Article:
Scotgold Resources warns of immediate threat to mining firm after production blow: emails hacked

Scotgold Resources, the company behind the Cononish gold and silver mine near Tyndrum on the West Highland Way, has warned that it risks going bust after much weaker-than-expected production.

In an operational update, the firm told investors that gold grades resulting from its latest activity had begun to “decline significantly”, with total ore production in February negatively impacted. As a result of its 430 West ore drive turning to waste and the need to focus on ore production, the company shifted development priorities at the start of March to the 415 East ore drive. In parallel, plans commenced to bring forward “long hole stoping” - a widely used method in underground mining - to early April to secure the short to medium term production profile and enhance gold production thereafter.

The firm warned: “The company’s management team continuously assess the cash position of the company. As a result of recent mining performance being below plan, largely due to lower than expected grades in the 430 West ore drive resulting in the subsequent decision to bring forward long hole stope mining, the directors now believe that, in the event that the planned commencement of long hole stoping in April is delayed, or the anticipated tonnes of ore mined in April and the following months is significantly below the current mine plan, then a material uncertainty would exist that casts significant doubt over the ability of the consolidated entity to continue as a going concern in the very immediate term.”

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It said it was in advanced discussions with its gold offtake partner to secure a $500,000 (£408,000) advance to assist with short-term working capital. The directors have also discussed, if the need arises, about providing a short-term convertible loan. Shares were down about 70 per cent in afternoon trade.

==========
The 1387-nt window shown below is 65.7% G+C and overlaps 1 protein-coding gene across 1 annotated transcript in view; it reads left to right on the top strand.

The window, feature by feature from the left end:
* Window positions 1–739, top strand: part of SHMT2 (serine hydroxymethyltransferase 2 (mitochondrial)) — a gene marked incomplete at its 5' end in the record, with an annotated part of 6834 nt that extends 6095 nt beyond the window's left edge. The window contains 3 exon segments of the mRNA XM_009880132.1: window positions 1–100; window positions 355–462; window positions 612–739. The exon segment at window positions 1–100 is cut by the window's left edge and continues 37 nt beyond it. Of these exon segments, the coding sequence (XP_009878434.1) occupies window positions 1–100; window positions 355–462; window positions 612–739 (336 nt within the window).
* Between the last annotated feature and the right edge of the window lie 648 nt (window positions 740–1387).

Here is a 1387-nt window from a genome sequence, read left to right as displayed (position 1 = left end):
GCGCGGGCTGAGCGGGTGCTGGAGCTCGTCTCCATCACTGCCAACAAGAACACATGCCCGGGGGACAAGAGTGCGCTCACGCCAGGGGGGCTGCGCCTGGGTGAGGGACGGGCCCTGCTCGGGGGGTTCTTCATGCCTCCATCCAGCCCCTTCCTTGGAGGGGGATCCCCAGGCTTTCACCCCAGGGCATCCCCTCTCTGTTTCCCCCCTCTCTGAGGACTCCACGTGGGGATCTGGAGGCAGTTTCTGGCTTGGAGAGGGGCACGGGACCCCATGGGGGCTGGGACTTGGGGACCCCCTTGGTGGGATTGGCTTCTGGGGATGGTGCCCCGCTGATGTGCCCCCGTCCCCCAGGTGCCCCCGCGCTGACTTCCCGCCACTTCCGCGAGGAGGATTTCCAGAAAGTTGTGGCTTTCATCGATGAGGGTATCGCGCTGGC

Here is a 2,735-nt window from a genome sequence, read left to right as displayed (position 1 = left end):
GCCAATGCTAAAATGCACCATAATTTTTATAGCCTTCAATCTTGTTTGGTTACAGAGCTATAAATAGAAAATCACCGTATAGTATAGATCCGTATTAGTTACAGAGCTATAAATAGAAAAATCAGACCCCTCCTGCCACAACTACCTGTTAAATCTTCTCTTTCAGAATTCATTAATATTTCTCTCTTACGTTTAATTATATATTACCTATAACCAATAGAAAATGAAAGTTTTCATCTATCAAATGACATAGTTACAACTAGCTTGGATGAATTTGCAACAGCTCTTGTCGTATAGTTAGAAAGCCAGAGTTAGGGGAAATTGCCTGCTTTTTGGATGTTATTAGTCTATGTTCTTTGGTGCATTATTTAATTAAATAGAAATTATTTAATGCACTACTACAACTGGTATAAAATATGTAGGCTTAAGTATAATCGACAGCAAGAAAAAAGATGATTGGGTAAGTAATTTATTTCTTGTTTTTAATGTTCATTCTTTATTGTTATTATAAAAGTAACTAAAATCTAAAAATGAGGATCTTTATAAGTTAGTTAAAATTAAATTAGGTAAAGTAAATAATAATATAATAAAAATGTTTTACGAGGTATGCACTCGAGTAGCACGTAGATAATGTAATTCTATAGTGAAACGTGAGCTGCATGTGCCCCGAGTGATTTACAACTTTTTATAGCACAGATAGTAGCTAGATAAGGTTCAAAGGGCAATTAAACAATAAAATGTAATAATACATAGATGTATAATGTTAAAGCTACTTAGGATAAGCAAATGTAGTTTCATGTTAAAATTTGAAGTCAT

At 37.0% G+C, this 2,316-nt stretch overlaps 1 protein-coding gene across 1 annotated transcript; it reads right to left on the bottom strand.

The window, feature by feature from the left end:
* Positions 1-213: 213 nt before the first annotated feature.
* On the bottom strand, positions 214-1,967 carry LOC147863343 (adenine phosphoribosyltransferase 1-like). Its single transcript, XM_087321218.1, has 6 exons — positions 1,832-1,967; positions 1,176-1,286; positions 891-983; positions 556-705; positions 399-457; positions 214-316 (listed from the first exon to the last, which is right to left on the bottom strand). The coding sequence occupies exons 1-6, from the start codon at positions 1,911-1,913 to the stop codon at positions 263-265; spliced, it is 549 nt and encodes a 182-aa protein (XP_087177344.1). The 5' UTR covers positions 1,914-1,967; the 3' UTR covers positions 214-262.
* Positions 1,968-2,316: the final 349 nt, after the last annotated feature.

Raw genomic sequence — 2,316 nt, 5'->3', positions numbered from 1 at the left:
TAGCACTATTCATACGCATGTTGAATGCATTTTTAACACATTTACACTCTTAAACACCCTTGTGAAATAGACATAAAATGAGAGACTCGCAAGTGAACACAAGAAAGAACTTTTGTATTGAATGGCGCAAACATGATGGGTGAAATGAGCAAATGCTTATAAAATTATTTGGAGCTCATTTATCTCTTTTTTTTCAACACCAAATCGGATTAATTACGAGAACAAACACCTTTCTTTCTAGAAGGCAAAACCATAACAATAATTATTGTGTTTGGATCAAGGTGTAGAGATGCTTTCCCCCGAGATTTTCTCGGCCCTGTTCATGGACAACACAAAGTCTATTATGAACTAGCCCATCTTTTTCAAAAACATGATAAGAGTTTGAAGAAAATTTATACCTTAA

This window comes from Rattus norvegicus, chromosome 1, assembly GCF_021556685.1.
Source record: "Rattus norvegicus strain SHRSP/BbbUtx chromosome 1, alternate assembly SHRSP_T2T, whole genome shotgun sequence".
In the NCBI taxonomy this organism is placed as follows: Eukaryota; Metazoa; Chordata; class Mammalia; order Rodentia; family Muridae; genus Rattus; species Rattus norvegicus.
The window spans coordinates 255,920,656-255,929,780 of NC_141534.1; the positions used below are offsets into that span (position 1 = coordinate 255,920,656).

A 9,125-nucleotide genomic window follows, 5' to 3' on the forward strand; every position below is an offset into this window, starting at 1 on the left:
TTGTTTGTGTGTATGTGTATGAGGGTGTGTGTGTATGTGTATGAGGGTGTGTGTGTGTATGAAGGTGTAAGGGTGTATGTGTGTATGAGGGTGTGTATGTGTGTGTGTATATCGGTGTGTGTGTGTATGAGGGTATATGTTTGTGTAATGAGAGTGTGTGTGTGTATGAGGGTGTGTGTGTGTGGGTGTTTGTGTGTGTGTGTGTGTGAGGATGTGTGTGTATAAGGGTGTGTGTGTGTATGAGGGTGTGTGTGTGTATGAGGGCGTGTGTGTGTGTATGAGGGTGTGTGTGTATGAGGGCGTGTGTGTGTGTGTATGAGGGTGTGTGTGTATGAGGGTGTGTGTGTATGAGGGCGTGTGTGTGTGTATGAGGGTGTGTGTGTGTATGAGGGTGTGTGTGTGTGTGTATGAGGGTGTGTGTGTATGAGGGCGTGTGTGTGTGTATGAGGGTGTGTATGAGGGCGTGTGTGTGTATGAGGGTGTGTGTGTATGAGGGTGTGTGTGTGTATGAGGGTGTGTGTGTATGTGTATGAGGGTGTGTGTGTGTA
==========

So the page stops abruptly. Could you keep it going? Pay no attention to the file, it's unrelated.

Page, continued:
Scotgold added: “The ability of the consolidated entity to continue as a going concern over the long term will remain dependent on the quantity and grade of ore mined and processed being within a reasonable tolerance of the forecast quantity and grade and adherence to the planned product shipment schedule.”

The firm, which is due to release its half-year results this Thursday, also revealed that the email accounts of its executive directors had been accessed by “unauthorised persons” and emails sent in their names to numerous people. It believes that the issue has been resolved but the police have also been informed.

Just last month the firm raised some £2.5 million to back its growth ambitions. In December, Scotgold said it was looking to ramp up its headcount as it targets further mines in the area. Unveiling full-year results, chairman Peter Hetherington noted that the group held 13 licences, covering 2,900 square kilometres of the Dalradian Belt across the Grampian mountain range. He said the group had 96 employees with “ambitious growth plans” to continue to increase the headcount during the coming year.

Sheldon Modeland, an analyst at house-broker Shore Capital, noted: “We place our financial and production forecasts for the Cononish mine under review while the company transitions to the long hole stoping mine plan.”



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